Despite the vast diversity of the antibody repertoire, infected individuals often mount antibody responses to precisely the same epitopes within antigens. The immunological mechanisms underpinning this phenomenon remain unknown. By mapping 376 immunodominant “public epitopes” at high resolution and characterizing several of their cognate antibodies, we concluded that germline-encoded sequences in antibodies drive recurrent recognition. Systematic analysis of antibody-antigen structures uncovered 18 human and 21 partially overlapping mouse germline-encoded amino acid–binding (GRAB) motifs within heavy and light V gene segments that in case studies proved critical for public epitope recognition. GRAB motifs represent a fundamental component of the immune system’s architecture that promotes recognition of pathogens and leads to species-specific public antibody responses that can exert selective pressure on pathogens.
Ellen Shrock received her Ph.D. in Biological and Biomedical Sciences from Harvard University, where she worked in the laboratory of Prof. Stephen Elledge using high-throughput profiling techniques to study the human antibody response to viruses and the mechanisms underlying antigen immunodominance. Ellen received her A.B. in Integrative Biology from Harvard College, where she conducted research with Prof. George Church on genome editing for porcine-to-human xenotransplantation and on the assembly of a synthetic, radically recoded E. coli genome.
September 28th, 2023
Established Speaker: Pieter Meysman, University of Antwerp, Belgium
Early Career Speaker: TBD
October 26th, 2023
Established Speaker: Enkelejda Miho, University of Applied Sciences and Arts, Northwestern Switzerland
Early Career Speaker: Anastasia Minervina, St. Judes Children’s Research Hospital, USA
November 30th, 2023
Established Speaker: Aaron Michels, University of Colorado Anschutz Medical Campus, USA
Early Career Speaker: TBD
April 27th, 2023
Modelling dynamics of CD8 T cell response to SARS-CoV-2’s emerging variants of concern
Established Speaker: Hashem Koohy, Oxford University, UK
T cells play a crucial role in our immunity by recognizing and eliminating infected and abnormal cells. T cell response is triggered upon T cell recognition of specific antigens presented by MHC molecules on the surface of target cells. However, the underlying rules of the interactions are incompletely understood. Over the past few years, we have been investigating T cell cross-reactivity and common specificity as two key drivers of T cell antigen specificity. In this seminar, I will focus on T cell cross-reactivity, and will introduce a new deep neural network model that we have developed for accurate and reliable prediction of CD8 T cell targets. I will illustrate how we have been using this model to model the dynamics of CD8 T cell response to emerging SARS-CoV-2 mutant variants.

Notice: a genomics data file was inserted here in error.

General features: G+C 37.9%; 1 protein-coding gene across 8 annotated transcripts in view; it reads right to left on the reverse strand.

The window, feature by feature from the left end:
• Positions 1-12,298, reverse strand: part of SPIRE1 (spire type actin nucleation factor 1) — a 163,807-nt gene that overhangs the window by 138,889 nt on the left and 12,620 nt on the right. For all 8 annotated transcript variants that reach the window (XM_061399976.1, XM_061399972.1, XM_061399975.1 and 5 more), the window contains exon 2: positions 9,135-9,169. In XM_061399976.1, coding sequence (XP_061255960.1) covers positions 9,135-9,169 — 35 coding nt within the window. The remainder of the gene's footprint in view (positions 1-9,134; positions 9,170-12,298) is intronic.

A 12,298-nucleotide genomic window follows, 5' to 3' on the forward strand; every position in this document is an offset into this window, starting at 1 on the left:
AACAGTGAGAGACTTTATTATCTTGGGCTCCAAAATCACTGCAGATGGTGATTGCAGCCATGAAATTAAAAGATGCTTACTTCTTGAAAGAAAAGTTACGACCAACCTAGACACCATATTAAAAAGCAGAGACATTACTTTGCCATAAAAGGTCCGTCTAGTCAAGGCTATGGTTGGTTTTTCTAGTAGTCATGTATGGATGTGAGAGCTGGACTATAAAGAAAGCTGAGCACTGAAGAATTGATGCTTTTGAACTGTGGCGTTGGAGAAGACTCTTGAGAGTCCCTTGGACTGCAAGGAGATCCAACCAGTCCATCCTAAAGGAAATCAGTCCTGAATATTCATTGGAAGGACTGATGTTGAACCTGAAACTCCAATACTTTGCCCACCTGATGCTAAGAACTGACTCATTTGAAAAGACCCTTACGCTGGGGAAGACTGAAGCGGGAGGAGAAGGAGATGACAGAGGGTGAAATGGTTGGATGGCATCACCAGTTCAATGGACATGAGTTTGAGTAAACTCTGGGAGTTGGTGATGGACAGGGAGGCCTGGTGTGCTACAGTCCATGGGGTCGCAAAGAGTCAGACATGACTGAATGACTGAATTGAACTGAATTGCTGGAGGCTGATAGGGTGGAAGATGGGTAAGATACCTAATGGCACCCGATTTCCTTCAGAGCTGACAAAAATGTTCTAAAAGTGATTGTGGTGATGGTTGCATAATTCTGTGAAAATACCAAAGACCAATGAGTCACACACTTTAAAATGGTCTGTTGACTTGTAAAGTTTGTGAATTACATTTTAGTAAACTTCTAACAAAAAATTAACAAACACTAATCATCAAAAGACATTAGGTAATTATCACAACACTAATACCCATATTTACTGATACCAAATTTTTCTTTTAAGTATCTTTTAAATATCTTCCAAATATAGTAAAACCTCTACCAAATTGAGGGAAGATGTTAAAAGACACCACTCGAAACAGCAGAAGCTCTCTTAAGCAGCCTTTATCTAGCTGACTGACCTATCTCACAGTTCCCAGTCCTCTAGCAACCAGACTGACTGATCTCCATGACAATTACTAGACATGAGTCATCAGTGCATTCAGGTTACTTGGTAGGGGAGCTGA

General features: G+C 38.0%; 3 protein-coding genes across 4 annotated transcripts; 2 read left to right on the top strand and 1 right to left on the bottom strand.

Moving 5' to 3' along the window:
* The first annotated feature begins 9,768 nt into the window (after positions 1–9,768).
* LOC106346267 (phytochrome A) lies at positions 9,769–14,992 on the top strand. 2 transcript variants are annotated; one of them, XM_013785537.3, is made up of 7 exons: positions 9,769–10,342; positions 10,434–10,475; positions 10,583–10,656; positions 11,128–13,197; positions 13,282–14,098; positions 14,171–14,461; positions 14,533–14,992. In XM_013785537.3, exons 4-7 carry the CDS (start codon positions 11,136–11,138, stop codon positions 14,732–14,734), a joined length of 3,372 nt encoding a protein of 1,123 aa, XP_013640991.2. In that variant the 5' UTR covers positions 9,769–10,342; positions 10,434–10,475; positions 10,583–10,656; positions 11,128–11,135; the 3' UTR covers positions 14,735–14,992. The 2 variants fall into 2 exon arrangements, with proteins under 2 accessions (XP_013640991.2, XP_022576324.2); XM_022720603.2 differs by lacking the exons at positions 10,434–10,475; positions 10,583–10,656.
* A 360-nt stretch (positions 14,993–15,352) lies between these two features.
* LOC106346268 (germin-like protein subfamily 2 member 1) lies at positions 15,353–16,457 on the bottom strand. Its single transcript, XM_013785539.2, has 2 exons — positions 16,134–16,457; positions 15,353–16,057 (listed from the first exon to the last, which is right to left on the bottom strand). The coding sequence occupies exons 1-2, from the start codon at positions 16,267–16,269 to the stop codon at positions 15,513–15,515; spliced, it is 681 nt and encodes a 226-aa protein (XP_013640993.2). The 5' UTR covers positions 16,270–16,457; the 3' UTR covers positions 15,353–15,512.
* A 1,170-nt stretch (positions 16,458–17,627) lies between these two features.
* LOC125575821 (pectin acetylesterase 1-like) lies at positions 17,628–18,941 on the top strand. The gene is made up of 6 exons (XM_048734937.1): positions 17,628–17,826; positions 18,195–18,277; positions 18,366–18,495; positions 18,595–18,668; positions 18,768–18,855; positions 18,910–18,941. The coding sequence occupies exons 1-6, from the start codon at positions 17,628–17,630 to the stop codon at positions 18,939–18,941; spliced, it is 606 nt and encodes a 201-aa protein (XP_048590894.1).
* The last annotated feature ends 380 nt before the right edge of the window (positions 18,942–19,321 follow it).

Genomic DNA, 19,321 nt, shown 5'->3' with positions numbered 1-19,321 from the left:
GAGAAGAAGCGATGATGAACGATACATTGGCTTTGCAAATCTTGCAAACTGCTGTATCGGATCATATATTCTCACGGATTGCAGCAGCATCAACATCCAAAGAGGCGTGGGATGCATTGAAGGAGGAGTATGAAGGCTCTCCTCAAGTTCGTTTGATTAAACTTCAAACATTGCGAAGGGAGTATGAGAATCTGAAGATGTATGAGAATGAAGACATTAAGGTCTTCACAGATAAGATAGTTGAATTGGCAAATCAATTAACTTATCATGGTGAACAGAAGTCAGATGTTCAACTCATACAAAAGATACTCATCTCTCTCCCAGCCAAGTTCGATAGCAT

Hashem Koohy is an Associate Professor of Systems Immunology at the MRC Weatherall Institute of Molecular Medicine (MRC WIMM), Oxford University. He leads a research group that aims to understand the basic principles of adaptive immunity using integrative machine learning approaches applied to emerging single-cell sequencing data. His group is specifically interested in decoding the antigen-specific T cell response in time and space.
Hashem was awarded his PhD in Systems Biology from the University of Warwick. He then completed two postdoctoral fellowships at the Sanger and Babraham Institute in Cambridge. In 2017, he moved to Oxford to establish his research group, where he currently leads a research programme.
Germline-encoded specificities and the predictability of the B cell response in models and experiments
Early Career Speaker: Marcos Vieria, University of Chicago, USA
Antibodies result from the competition of B cell lineages evolving under selection for improved antigen recognition, a process known as affinity maturation. High-affinity antibodies to pathogens such as HIV, influenza, and SARS-CoV-2 are frequently reported to arise from B cells whose receptors are encoded by particular immunoglobulin genes. This raises the possibility that the presence of particular germline genes in the B cell repertoire is a major determinant of the quality of the antibody response. Alternatively, initial differences in germline genes’ propensities to form high-affinity receptors might be overcome by chance events during affinity maturation. We first show how this can happen in simulations: even when fitness differences between germline genes lead to similar gene usage across individuals early on, gene usage can become increasingly dissimilar over time. We next find that mice experimentally infected with influenza virus demonstrate the same pattern of divergence in the weeks following infection. We investigated whether affinity maturation might nonetheless strongly select for particular amino acid motifs across diverse genetic backgrounds, but we found no evidence of convergence to similar CDR3 sequences or amino acid substitutions. These results suggest germline-encoded specificities might enable fast recognition of specific antigens early in the response, but diverse evolutionary routes to high affinity limit the genetic predictability of responses to infection and vaccination in the long term.
Marcos Vieira is a Senior Research Scientist in the Cobey Lab at the University of Chicago, where he also obtained his PhD. He uses computational, statistical and mathematical tools to study immunity at different scales, from the within-host evolution of B cells to the effects of host immune history on the epidemiology and evolution of viruses.